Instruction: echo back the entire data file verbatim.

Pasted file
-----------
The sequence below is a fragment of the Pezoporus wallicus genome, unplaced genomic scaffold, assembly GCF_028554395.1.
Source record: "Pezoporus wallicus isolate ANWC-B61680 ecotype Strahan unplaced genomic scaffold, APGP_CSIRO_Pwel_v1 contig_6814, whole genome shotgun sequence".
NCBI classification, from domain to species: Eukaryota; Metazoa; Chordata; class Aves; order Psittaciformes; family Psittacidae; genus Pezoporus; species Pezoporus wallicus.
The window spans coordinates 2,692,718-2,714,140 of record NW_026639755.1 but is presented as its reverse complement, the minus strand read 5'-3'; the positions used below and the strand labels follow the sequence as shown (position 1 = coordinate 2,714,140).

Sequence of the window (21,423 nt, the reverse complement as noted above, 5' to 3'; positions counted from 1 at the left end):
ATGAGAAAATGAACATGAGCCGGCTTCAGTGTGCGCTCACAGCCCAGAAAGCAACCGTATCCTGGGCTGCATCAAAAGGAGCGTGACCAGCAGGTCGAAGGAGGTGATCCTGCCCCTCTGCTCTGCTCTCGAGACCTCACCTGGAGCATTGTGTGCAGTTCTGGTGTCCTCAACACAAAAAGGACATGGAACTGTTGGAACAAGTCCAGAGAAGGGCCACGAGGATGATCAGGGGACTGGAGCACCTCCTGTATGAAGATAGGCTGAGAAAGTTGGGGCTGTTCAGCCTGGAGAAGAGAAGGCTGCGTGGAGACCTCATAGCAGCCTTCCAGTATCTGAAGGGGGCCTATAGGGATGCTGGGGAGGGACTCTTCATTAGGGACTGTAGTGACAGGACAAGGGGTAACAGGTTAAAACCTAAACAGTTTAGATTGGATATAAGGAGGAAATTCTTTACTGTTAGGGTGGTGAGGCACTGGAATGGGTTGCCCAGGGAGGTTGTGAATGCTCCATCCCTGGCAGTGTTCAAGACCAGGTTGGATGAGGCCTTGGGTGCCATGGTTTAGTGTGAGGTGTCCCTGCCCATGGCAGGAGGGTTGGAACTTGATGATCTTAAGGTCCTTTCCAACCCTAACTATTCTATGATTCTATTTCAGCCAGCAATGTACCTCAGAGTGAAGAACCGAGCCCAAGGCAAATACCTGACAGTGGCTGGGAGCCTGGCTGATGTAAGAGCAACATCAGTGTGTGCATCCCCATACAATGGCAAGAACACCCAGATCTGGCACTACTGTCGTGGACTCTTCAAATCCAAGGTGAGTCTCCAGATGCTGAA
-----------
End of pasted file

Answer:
The sequence below is a fragment of the Pezoporus wallicus genome, unplaced genomic scaffold, assembly GCF_028554395.1.
Source record: "Pezoporus wallicus isolate ANWC-B61680 ecotype Strahan unplaced genomic scaffold, APGP_CSIRO_Pwel_v1 contig_6814, whole genome shotgun sequence".
NCBI classification, from domain to species: Eukaryota; Metazoa; Chordata; class Aves; order Psittaciformes; family Psittacidae; genus Pezoporus; species Pezoporus wallicus.
The window spans coordinates 2,692,718-2,714,140 of record NW_026639755.1 but is presented as its reverse complement, the minus strand read 5'-3'; the positions used below and the strand labels follow the sequence as shown (position 1 = coordinate 2,714,140).

Sequence of the window (21,423 nt, the reverse complement as noted above, 5' to 3'; positions counted from 1 at the left end):
ATGAGAAAATGAACATGAGCCGGCTTCAGTGTGCGCTCACAGCCCAGAAAGCAACCGTATCCTGGGCTGCATCAAAAGGAGCGTGACCAGCAGGTCGAAGGAGGTGATCCTGCCCCTCTGCTCTGCTCTCGAGACCTCACCTGGAGCATTGTGTGCAGTTCTGGTGTCCTCAACACAAAAAGGACATGGAACTGTTGGAACAAGTCCAGAGAAGGGCCACGAGGATGATCAGGGGACTGGAGCACCTCCTGTATGAAGATAGGCTGAGAAAGTTGGGGCTGTTCAGCCTGGAGAAGAGAAGGCTGCGTGGAGACCTCATAGCAGCCTTCCAGTATCTGAAGGGGGCCTATAGGGATGCTGGGGAGGGACTCTTCATTAGGGACTGTAGTGACAGGACAAGGGGTAACAGGTTAAAACCTAAACAGTTTAGATTGGATATAAGGAGGAAATTCTTTACTGTTAGGGTGGTGAGGCACTGGAATGGGTTGCCCAGGGAGGTTGTGAATGCTCCATCCCTGGCAGTGTTCAAGACCAGGTTGGATGAGGCCTTGGGTGCCATGGTTTAGTGTGAGGTGTCCCTGCCCATGGCAGGAGGGTTGGAACTTGATGATCTTAAGGTCCTTTCCAACCCTAACTATTCTATGATTCTATTTCAGCCAGCAATGTACCTCAGAGTGAAGAACCGAGCCCAAGGCAAATACCTGACAGTGGCTGGGAGCCTGGCTGATGTAAGAGCAACATCAGTGTGTGCATCCCCATACAATGGCAAGAACACCCAGATCTGGCACTACTGTCGTGGACTCTTCAAATCCAAGGTGAGTCTCCAGATGCTGAA